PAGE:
It’s Halloween in Harlem, sometime in the 1970s. Five children stand in a shadowed doorway: Mickey Mouse and a little monster pose at the top of the steps, while Superman is already on the move toward the next house. A pirate with a striped bandana follows close behind, clutching his pumpkin bucket. Shawn Walker holds his camera to his eye and clicks. He titles the photograph “Trick-or-treaters.”
The Library of Congress announced that it has purchased this image and nearly 100,000 other photographs, negatives and transparencies by Walker. The collection is the first comprehensive archive of an African American photographer to join the national library.
Walker, 80, is a lifetime resident of Harlem, and he spent much of his career documenting daily life in the neighborhood. He also photographed prominent African Americans, including Jesse Jackson, Maya Angelou, Toni Morrison and Thelonius Monk.
In 1963 Walker helped found the Kamoinge Workshop, an influential collective of black photographers in New York City. Walker served as the group’s archivist for years.
“Kamoinge was my Sorbonne,” Walker said in a statement. He has also gifted the library nearly 2,500 works from the Kamoinge Workshop’s collections, including prints by Anthony Barboza, Louis Draper, Beuford Smith and Ming Smith. The library only had a handful of images by Kamoinge members prior to Walker’s donation.
Acquiring a collection this large is a rare occurrence for the library, which takes on the burden of cataloging the photographs and storing them in the proper conditions.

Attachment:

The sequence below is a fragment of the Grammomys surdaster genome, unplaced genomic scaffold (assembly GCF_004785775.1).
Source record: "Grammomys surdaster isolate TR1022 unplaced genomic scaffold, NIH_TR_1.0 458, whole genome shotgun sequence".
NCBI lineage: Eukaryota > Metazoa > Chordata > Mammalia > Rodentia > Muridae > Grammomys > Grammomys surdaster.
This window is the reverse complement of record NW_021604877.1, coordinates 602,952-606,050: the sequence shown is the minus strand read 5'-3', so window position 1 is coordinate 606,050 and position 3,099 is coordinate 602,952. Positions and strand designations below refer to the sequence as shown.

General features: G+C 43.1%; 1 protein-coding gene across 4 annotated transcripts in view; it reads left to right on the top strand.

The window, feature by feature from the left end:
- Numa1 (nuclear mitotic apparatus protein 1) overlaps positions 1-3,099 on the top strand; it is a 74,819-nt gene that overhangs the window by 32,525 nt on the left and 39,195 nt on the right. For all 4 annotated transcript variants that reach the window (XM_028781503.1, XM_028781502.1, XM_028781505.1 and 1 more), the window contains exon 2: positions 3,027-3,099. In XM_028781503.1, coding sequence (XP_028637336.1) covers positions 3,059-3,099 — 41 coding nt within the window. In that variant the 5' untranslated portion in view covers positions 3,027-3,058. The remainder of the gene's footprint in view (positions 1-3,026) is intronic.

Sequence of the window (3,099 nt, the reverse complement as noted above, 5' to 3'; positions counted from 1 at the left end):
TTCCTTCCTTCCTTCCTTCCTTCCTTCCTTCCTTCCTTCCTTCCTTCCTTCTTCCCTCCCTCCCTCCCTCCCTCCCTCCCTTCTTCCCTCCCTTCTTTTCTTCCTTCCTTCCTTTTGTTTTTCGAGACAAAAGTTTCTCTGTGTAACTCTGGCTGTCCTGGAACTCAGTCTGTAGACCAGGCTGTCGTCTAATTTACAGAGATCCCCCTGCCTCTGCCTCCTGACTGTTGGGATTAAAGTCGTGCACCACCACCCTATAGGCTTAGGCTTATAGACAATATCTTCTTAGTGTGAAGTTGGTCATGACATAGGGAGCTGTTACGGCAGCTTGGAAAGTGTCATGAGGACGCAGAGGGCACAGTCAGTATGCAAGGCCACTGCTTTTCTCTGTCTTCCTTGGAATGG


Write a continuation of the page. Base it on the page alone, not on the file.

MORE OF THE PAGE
“They take up a lot of table space,” says curator Beverly Brannan. She was part of a team of library staff to travel from Washington to the Harlem apartment where Walker lives with his wife, Jenny, and stores his art.
“It’s like a museum. Every inch of every wall had material on it,” Brannan says. “I can’t even describe the quantity of material that we saw.”
Walker put some soft music on his stereo and they began parsing through the boxes and drawers that filled his apartment. Three college students who had inventoried the collection for Walker showed up to help. After a few days, Brannan knew that the library should accept all of it.
“He showed children playing on playgrounds. He showed people cooking in their kitchens. He showed people looking happy, people looking sad,” she said. “People were out looking happy, looking strong. And that was one of the things he wanted to capture in his photographs – what he saw as people enjoying life. That’s not what was being shown in the magazines in the ’60s.”
The Kamoinge members strove to document and celebrate everyday black life during a time of political and social upheaval. They also critiqued one another’s portfolios, helped each other out in the darkroom, traded business advice and organized exhibitions. Many of them went on to become successful artists, professors and directors of photography programs.
Despite his own various successes, Walker’s first solo exhibition wasn’t until 2018. The show at the Steven Kasher Gallery in New York highlighted Walker’s unique aesthetic that blends abstraction, street photography, shadow study and social documentary.
The Kamoinge Workshop is also garnering its own share of mainstream acclaim. TheVirginia Museum of Fine Arts in Richmond opened an exhibition at the beginning of February based around the archive of Kamoinge member and Richmond native Louis Draper; it runs through June 14. The exhibition will then move to New York’s Whitney Museum, where it will be on display through October.
The library’s collection currently includes more than 16 million pictures, including collections by African Americans like Walker’s mentor, Roy DeCarava, and the D.C.-based photographers Gordon Parks and Robert H. McNeill.
Walker will maintain the rights to his images during his lifetime — the public will be able to search the images online and in-person at the library, but will need to request usage rights from the Walkers. Then the photographs will go into the public domain.